The “Rabbit” series presented the American tragedy that is Harry Angstrom and I, like so many others, found an unnerving kinship with him through his plight. I've always considered myself an escapist to a degree and perhaps that is why I've chosen the lifestyle that I have, but I'm also not ignorant to the idea that such wishful thinking and longing can at times be quite debilitating. With “Rabbit,” it's reassuring to find such a man, growing closer to middle age, to still look back fondly on his past, question what he has become and dream for more - it feels like ambition and its where I first started to empathize with the character. Then you realize that beneath it all lays a man who just cannot seem to stomach the idea of sleeping in the bed he's made and then follows a series of unfortunate circumstances exacerbated by his selfishness and immaturity. But even as his situation grows more and more bleak thanks to, in part, his egocentricity and lack of accountability, you still empathize with “Rabbit” even if it does feel a tad perverse. He is human and we've seen him walking our streets, washing our windows, crunching numbers in our corporate offices, playing music in both our enormous arenas down to our hole-in-the-wall, acoustic cafes. Updike did a fantastic job of drawing out the elements of human nature that we would much rather overlook and it not only made for a heartbreaking story, but also, for me, an unlikely parable of sorts that manages to put life into perspective without preaching anything of morality. The “Rabbit” series, “Rabbit, Run” in particular, served as inspiration for the gentle, acoustic track that breaks up my record “Kingdom Underground.” When it comes to songwriting, it's a rare and wonderful thing when a song takes on a spirit of its own and evolves somewhat effortlessly. As I sat down at my desk with a guitar in hand, I looked to the right at my bookcase and caught a glimpse of the “Rabbit, Run” title on the spine of the book - that was the beginning and end of it for me. It was as if memories of me from the past coupled with the ones I could clearly remember of Harry Angstrom's took hold of my subconscious and, like something divine in the artistic sense, wrote the song that would become "Rabbit". John Updike is one of only a few writers that have ever had such a profound impact on my life, let alone my career in songwriting. For all of his contributions and what he has meant to the world of arts and literature he will be sorely missed; for how well he captured the essence of human nature and restless spirit of man, there are many that strive to be like him and even fewer that get anywhere close; for what his writing has meant to me personally, he is irreplaceable."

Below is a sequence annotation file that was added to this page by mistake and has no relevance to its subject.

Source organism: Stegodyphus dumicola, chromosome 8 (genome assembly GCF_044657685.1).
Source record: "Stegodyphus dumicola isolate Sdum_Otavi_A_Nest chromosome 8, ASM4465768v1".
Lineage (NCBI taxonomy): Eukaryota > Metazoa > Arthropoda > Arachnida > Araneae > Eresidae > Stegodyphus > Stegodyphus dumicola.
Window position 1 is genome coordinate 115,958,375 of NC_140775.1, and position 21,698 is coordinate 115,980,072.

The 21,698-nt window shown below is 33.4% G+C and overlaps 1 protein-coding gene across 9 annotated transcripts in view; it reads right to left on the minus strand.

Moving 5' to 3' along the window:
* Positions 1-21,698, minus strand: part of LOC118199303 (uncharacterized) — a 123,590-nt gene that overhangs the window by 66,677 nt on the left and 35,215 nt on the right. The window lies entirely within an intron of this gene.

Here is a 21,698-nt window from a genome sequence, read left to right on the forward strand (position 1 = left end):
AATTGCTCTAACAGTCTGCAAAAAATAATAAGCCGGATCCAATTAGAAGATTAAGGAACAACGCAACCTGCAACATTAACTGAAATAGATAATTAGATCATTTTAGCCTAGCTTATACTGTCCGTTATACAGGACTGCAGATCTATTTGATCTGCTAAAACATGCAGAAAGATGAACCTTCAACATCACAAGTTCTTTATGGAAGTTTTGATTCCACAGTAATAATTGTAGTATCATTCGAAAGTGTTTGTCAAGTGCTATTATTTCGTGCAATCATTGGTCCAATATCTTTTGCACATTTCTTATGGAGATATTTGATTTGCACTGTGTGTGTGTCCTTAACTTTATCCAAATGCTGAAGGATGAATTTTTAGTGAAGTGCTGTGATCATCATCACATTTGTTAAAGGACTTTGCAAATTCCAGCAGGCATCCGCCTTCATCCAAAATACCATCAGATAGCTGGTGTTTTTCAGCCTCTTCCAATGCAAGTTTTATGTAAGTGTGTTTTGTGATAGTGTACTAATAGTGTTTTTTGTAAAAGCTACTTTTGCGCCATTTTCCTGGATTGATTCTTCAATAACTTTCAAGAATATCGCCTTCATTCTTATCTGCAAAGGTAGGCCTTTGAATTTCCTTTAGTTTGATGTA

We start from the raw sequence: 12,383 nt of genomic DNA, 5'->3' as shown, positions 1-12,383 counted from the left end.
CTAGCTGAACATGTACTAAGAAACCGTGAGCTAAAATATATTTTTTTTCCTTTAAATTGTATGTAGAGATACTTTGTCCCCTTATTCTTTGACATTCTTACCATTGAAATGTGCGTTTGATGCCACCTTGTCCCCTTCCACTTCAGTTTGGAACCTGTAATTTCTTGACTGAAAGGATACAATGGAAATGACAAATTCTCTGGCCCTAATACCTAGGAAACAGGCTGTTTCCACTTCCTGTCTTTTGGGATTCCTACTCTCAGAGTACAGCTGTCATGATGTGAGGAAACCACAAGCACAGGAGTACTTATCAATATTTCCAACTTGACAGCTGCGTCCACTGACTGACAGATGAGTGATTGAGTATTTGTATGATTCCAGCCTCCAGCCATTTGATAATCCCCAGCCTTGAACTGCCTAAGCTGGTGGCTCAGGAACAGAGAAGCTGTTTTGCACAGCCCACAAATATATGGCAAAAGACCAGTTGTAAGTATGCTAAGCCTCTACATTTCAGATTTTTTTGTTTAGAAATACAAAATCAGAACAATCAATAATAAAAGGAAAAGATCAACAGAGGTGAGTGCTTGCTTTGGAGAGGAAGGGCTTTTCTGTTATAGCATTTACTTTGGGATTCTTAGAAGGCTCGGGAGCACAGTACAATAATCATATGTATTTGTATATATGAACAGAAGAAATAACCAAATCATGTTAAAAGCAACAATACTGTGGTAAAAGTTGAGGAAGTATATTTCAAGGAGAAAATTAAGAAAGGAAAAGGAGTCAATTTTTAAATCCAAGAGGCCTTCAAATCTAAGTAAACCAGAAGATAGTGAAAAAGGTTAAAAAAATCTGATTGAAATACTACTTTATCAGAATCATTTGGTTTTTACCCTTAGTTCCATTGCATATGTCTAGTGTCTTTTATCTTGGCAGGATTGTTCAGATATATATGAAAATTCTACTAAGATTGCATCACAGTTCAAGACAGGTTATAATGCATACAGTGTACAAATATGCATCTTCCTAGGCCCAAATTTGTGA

01.27.09

Nickel Eye <3's Bill Hicks

What do Bill Hicks and Nickel Eye have in common, you ask? Well, let's start with the fact that they both have releases out on Ryko! Bill Hicks is a Rykodisc veteran with multiple albums filled with his unique, comedic genius, while Nickel Eye's debut album The Time of the Assassins is out TODAY!! (Click to your right to buy it!).

But hey, we know that we're knee deep in a recession, so we don't expect you to be able to fork over your hard-earned nugs for just *anything*. That's why we've teamed up with Imeem to offer Strokes/Nickel Eye fans everywhere a *free* full album stream of The Time of the Assassins. Click here to check it out and realize that you love it/want it/need it.

Fun fact: When we asked Nikolai of Nickel Eye what some of his influences were during the making of The Time of the Assassins, he responded with Bill Hicks. Turns out a lot of people are celebrating Hicks' comedic genius this month. The Late Show with David Letterman has scheduled a telecast of the never-aired October 1, 1993 Bill Hicks appearance. The show was pre-taped Jan. 26th (with Bill's mom as a guest) and will air Friday, January 30th on your local CBS affiliate. We'd like to acknowledge and thank Bill's many fans and everyone who has had a hand in keeping Bill's comedy and philosophy alive. We hope everyone can tune in and experience what you may have missed or what you barely remember – Bill Hicks performing for a national audience on network television.